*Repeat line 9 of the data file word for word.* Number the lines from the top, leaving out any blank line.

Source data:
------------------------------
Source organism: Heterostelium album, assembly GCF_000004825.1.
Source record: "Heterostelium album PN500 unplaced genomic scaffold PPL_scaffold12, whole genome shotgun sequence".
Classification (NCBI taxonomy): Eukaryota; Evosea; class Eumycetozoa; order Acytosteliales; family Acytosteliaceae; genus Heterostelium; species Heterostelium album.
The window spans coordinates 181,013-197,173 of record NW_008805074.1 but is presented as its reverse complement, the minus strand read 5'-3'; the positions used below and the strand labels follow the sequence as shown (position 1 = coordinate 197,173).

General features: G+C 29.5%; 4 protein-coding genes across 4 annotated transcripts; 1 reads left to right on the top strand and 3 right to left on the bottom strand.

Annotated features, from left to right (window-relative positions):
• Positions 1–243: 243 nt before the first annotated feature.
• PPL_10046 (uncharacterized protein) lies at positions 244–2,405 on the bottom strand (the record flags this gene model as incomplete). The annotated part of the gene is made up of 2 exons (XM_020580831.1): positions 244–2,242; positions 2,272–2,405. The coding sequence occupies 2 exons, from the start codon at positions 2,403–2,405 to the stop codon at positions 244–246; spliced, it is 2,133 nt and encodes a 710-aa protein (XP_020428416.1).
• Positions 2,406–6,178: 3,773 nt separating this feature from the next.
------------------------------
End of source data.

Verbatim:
• Positions 2,406–6,178: 3,773 nt separating this feature from the next.